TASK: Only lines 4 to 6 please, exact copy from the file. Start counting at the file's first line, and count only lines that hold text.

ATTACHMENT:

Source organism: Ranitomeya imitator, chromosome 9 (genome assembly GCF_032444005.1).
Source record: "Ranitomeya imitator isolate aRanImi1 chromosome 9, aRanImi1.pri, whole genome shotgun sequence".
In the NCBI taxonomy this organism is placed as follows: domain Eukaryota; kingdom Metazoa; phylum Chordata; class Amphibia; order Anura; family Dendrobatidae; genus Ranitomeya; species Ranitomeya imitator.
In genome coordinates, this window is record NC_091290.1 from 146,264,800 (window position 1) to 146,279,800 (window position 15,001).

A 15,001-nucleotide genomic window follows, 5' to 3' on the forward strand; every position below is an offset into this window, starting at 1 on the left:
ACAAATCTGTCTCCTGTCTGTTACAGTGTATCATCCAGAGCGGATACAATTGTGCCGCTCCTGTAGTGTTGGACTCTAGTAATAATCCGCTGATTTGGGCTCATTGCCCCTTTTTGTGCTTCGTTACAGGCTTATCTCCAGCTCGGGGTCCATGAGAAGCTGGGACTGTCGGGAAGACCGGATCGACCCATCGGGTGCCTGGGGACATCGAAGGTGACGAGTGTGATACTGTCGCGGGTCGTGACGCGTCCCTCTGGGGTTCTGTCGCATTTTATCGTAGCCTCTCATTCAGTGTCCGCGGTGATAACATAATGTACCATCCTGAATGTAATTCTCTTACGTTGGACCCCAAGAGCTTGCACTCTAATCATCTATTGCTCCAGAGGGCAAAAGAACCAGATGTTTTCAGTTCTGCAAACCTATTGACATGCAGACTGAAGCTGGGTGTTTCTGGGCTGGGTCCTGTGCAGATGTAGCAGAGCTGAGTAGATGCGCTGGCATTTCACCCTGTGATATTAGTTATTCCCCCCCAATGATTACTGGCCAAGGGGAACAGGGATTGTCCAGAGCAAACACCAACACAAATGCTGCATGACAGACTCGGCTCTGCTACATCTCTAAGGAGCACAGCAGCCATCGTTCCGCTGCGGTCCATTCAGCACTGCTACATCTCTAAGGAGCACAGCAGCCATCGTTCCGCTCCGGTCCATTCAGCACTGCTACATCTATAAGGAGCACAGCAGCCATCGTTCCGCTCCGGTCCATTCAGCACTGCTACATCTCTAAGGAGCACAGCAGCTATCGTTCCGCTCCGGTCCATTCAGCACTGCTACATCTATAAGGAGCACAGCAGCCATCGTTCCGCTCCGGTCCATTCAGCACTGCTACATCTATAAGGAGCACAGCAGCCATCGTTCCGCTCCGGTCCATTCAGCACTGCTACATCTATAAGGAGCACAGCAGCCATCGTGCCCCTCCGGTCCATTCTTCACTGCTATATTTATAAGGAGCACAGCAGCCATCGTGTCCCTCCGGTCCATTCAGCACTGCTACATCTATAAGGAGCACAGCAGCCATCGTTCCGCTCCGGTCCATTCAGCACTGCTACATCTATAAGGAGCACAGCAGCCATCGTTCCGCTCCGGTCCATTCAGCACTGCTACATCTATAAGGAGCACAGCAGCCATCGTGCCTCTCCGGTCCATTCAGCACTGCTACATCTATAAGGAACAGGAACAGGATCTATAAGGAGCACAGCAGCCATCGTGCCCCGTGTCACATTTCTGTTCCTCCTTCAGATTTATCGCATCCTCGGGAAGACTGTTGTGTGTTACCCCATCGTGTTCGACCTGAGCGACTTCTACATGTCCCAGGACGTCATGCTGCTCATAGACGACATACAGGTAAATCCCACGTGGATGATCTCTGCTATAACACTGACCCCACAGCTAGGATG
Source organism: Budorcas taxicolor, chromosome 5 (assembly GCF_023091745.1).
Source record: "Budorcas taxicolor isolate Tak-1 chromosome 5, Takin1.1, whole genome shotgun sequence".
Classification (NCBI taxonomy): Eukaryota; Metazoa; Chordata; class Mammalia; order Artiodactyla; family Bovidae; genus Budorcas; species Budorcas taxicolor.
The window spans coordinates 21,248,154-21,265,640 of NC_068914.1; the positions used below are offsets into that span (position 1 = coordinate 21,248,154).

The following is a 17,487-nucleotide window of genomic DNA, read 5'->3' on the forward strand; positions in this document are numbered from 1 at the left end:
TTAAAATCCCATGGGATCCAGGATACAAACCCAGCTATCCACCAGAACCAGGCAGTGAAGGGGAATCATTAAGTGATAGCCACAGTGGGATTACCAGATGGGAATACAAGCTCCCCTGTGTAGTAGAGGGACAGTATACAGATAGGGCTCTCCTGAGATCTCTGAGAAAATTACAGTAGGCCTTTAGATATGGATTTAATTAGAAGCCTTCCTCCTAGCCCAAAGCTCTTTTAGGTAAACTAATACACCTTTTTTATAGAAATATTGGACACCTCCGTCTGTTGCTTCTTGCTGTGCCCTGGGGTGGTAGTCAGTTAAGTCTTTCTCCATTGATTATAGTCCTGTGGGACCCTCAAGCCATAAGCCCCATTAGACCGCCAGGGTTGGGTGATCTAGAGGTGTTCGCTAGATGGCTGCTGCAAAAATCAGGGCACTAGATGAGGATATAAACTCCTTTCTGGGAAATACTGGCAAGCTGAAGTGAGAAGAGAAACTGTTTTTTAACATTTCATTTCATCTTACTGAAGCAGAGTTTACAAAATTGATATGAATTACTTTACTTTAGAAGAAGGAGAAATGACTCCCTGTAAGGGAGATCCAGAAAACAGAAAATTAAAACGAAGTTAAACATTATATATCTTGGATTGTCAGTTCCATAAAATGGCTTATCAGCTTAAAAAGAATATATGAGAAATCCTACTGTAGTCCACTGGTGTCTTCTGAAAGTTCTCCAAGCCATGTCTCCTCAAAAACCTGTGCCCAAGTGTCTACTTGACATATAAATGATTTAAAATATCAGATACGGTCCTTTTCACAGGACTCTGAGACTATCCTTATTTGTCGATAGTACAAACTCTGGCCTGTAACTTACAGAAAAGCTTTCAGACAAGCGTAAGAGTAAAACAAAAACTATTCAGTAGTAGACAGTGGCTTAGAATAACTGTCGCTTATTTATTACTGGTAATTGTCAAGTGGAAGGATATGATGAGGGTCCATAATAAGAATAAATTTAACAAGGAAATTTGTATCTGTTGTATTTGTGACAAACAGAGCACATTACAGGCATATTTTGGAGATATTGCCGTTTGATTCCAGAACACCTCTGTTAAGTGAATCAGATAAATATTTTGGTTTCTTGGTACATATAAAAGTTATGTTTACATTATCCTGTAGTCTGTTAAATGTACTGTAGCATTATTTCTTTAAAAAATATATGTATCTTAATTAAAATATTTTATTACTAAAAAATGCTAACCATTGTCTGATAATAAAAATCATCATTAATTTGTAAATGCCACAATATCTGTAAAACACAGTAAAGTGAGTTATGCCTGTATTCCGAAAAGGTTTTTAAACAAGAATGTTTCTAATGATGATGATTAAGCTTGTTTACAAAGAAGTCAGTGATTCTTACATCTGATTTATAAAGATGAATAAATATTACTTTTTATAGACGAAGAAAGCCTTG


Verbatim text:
In genome coordinates, this window is record NC_091290.1 from 146,264,800 (window position 1) to 146,279,800 (window position 15,001).

A 15,001-nucleotide genomic window follows, 5' to 3' on the forward strand; every position below is an offset into this window, starting at 1 on the left:
ACAAATCTGTCTCCTGTCTGTTACAGTGTATCATCCAGAGCGGATACAATTGTGCCGCTCCTGTAGTGTTGGACTCTAGTAATAATCCGCTGATTTGGGCTCATTGCCCCTTTTTGTGCTTCGTTACAGGCTTATCTCCAGCTCGGGGTCCATGAGAAGCTGGGACTGTCGGGAAGACCGGATCGACCCATCGGGTGCCTGGGGACATCGAAGGTGACGAGTGTGATACTGTCGCGGGTCGTGACGCGTCCCTCTGGGGTTCTGTCGCATTTTATCGTAGCCTCTCATTCAGTGTCCGCGGTGATAACATAATGTACCATCCTGAATGTAATTCTCTTACGTTGGACCCCAAGAGCTTGCACTCTAATCATCTATTGCTCCAGAGGGCAAAAGAACCAGATGTTTTCAGTTCTGCAAACCTATTGACATGCAGACTGAAGCTGGGTGTTTCTGGGCTGGGTCCTGTGCAGATGTAGCAGAGCTGAGTAGATGCGCTGGCATTTCACCCTGTGATATTAGTTATTCCCCCCCAATGATTACTGGCCAAGGGGAACAGGGATTGTCCAGAGCAAACACCAACACAAATGCTGCATGACAGACTCGGCTCTGCTACATCTCTAAGGAGCACAGCAGCCATCGTTCCGCTGCGGTCCATTCAGCACTGCTACATCTCTAAGGAGCACAGCAGCCATCGTTCCGCTCCGGTCCATTCAGCACTGCTACATCTATAAGGAGCACAGCAGCCATCGTTCCGCTCCGGTCCATTCAGCACTGCTACATCTCTAAGGAGCACAGCAGCTATCGTTCCGCTCCGGTCCATTCAGCACTGCTACATCTATAAGGAGCACAGCAGCCATCGTTCCGCTCCGGTCCATTCAGCACTGCTACATCTATAAGGAGCACAGCAGCCATCGTTCCGCTCCGGTCCATTCAGCACTGCTACATCTATAAGGAGCACAGCAGCCATCGTGCCCCTCCGGTCCATTCTTCACTGCTATATTTATAAGGAGCACAGCAGCCATCGTGTCCCTCCGGTCCATTCAGCACTGCTACATCTATAAGGAGCACAGCAGCCATCGTTCCGCTCCGGTCCATTCAGCACTGCTACATCTATAAGGAGCACAGCAGCCATCGTTCCGCTCCGGTCCATTCAGCACTGCTACATCTATAAGGAGCACAGCAGCCATCGTGCCTCTCCGGTCCATTCAGCACTGCTACATCTATAAGGAACAGGAACAGGATCTATAAGGAGCACAGCAGCCATCGTGCCCCGTGTCACATTTCTGTTCCTCCTTCAGATTTATCGCATCCTCGGGAAGACTGTTGTGTGTTACCCCATCGTGTTCGACCTGAGCGACTTCTACATGTCCCAGGACGTCATGCTGCTCATAGACGACATACAGGTAAATCCCACGTGGATGATCTCTGCTATAACACTGACCCCACAGCTAGGATG